All of these work in real-time, allowing the system to respond to aberrant behavior immediately. They can also be applied to video footage both to train the algorithm and to analyze an incident after it has happened, such as for training or law enforcement purposes.
What can Video Analytics Do?
Video analytics can do a large number of different things, although it does require some work. This means having the right video analytics software and video management software for your use case.
However, good use cases for video analytics include:
- Tracking traffic flow through a store to provide an optimum customer experience
- Personalizing the shopping experience
- Monitoring for people cutting in line
- Capturing images of fare dodgers on a transit system
- Minimizing false alarms for perimeter surveillance, such as animals, which can trigger more primitive motion detection systems
- Spotting people or vehicles going the wrong way down a one way street or passage.
- Detecting surveillance tampering such as putting a video on a loop or replacing it with a still image
- Spotting bottlenecks of vehicular or pedestrian traffic and redirecting people appropriately. For example, if a line gets too long, the system can change signage to direct new people to a different queue.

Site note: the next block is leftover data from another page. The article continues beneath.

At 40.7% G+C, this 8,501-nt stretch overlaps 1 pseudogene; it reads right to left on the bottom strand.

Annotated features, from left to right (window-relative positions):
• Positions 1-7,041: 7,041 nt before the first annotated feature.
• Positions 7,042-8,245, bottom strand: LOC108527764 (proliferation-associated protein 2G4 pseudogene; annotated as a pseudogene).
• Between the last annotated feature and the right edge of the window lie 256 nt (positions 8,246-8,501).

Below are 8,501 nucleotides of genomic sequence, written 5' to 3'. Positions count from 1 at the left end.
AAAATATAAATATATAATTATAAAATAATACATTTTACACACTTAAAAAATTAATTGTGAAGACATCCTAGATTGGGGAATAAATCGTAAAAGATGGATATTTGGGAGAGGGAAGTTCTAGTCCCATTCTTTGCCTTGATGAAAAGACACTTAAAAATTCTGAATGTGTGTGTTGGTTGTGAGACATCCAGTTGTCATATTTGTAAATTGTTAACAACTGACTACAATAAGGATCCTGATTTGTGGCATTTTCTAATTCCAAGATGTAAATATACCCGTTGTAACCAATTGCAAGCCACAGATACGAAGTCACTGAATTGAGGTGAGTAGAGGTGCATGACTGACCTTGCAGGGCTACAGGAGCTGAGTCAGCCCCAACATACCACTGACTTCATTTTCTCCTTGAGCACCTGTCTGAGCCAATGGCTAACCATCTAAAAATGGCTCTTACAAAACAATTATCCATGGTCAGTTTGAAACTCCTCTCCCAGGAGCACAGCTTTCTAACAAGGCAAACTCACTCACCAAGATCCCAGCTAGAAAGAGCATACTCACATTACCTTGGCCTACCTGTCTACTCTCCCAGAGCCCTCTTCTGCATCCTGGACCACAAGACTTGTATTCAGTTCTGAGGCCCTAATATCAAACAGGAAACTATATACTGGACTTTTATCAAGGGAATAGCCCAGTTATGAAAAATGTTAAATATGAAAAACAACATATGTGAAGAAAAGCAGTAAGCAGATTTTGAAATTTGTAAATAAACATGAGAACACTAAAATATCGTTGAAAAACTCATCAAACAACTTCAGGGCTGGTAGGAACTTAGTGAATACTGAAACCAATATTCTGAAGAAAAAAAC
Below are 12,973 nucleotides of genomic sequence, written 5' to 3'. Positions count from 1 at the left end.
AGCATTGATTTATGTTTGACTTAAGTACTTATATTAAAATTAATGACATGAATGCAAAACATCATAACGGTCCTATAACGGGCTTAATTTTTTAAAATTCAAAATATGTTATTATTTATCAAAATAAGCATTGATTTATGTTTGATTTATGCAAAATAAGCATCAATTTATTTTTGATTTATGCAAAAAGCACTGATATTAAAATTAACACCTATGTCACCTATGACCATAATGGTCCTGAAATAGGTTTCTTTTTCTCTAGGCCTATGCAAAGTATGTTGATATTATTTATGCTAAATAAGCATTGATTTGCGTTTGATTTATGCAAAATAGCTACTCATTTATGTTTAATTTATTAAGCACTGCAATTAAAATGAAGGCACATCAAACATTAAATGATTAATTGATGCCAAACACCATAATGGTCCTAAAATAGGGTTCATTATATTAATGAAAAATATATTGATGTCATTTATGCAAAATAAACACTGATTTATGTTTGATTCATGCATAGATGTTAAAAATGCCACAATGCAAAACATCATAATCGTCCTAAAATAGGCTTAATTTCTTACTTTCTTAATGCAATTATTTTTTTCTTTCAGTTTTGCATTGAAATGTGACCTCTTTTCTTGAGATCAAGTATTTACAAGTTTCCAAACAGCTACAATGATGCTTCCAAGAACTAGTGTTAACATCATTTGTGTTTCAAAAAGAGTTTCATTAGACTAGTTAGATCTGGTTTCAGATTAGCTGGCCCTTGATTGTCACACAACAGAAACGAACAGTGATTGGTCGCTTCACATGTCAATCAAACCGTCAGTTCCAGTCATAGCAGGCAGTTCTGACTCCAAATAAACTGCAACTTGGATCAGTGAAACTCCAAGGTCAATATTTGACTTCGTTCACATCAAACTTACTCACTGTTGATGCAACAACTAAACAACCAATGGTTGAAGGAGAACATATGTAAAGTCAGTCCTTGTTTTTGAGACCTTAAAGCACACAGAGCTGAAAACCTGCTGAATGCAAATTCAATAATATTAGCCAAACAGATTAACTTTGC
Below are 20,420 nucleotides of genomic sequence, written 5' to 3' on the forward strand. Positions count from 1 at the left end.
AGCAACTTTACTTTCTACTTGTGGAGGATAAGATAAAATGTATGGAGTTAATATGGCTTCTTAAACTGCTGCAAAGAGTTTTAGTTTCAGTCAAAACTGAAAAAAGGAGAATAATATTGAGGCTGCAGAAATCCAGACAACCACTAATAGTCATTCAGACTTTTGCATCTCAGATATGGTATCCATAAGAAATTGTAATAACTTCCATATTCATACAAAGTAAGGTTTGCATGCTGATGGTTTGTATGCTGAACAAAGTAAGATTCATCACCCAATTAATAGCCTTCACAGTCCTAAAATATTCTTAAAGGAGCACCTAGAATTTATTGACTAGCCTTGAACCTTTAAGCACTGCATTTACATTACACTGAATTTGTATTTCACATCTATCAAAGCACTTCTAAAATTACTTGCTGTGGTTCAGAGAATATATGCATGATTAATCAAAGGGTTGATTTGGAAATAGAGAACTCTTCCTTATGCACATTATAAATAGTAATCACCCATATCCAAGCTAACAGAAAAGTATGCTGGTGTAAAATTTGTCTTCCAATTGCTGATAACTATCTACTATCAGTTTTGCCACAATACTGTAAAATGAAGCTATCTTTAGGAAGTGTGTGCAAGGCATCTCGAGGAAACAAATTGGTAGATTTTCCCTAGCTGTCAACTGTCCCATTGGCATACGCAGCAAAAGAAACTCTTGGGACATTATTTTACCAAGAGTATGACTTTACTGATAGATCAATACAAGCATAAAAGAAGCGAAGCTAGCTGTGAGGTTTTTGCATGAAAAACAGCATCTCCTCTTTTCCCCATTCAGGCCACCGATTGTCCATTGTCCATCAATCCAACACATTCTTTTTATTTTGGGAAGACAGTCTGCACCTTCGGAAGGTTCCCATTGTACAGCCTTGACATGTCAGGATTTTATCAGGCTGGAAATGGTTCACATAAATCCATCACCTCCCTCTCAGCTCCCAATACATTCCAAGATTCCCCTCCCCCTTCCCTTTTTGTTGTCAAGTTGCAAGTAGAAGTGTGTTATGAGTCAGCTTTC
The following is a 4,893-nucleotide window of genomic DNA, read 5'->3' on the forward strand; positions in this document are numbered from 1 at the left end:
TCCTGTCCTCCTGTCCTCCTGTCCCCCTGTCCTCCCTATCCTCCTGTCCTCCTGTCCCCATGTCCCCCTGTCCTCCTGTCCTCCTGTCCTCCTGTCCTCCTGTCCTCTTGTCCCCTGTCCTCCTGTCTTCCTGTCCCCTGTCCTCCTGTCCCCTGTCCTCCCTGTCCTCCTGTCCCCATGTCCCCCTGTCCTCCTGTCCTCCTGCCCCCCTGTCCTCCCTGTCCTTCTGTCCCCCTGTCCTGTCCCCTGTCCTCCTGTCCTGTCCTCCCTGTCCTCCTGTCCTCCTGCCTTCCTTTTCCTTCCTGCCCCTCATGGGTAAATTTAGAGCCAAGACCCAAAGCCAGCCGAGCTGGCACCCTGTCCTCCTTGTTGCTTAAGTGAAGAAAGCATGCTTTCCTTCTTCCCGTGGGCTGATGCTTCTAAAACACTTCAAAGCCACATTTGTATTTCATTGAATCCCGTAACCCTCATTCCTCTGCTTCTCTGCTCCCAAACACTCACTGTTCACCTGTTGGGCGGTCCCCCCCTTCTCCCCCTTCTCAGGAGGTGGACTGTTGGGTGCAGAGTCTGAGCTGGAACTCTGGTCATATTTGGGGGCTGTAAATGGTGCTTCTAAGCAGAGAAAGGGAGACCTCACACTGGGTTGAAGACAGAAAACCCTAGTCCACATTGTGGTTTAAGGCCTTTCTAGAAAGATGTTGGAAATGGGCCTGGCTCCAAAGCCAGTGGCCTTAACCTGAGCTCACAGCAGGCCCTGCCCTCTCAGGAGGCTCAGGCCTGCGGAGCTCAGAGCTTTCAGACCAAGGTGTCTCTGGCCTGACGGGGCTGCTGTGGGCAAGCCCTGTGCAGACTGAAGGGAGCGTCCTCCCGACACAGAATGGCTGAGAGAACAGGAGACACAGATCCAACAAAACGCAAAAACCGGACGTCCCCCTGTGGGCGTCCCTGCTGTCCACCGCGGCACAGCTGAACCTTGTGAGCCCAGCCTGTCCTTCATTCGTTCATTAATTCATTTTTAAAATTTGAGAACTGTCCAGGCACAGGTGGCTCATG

- Monitoring and enforcing worker safety protocols.
- Measuring and controlling occupancy, including enforcing capacity limits or tracking what times of day a building is busiest.
- Detecting loitering and potentially dispatching human staff to deal with it.
- Performing object classification and object detection to prevent theft and loss or to alert if an item is not put back where it belongs, which can be particularly important in healthcare.
When we ask which are the most important, it depends on your use case. For example, for a retail store, the most important applications might be to track motion through the store to determine optimum sign and product placement and to monitor check out lines so signage can direct people to different lines and better spread the load. All of these require the appropriate deployment of surveillance cameras to ensure the system has enough coverage as well as the right software for your problem.
What is the Difference Between Video Analytics and Video Surveillance?
A lot of people may argue that all of this can be done with video surveillance. However, video analytics have a huge advantage, and that is that they take the tedious work out of the hands of human beings.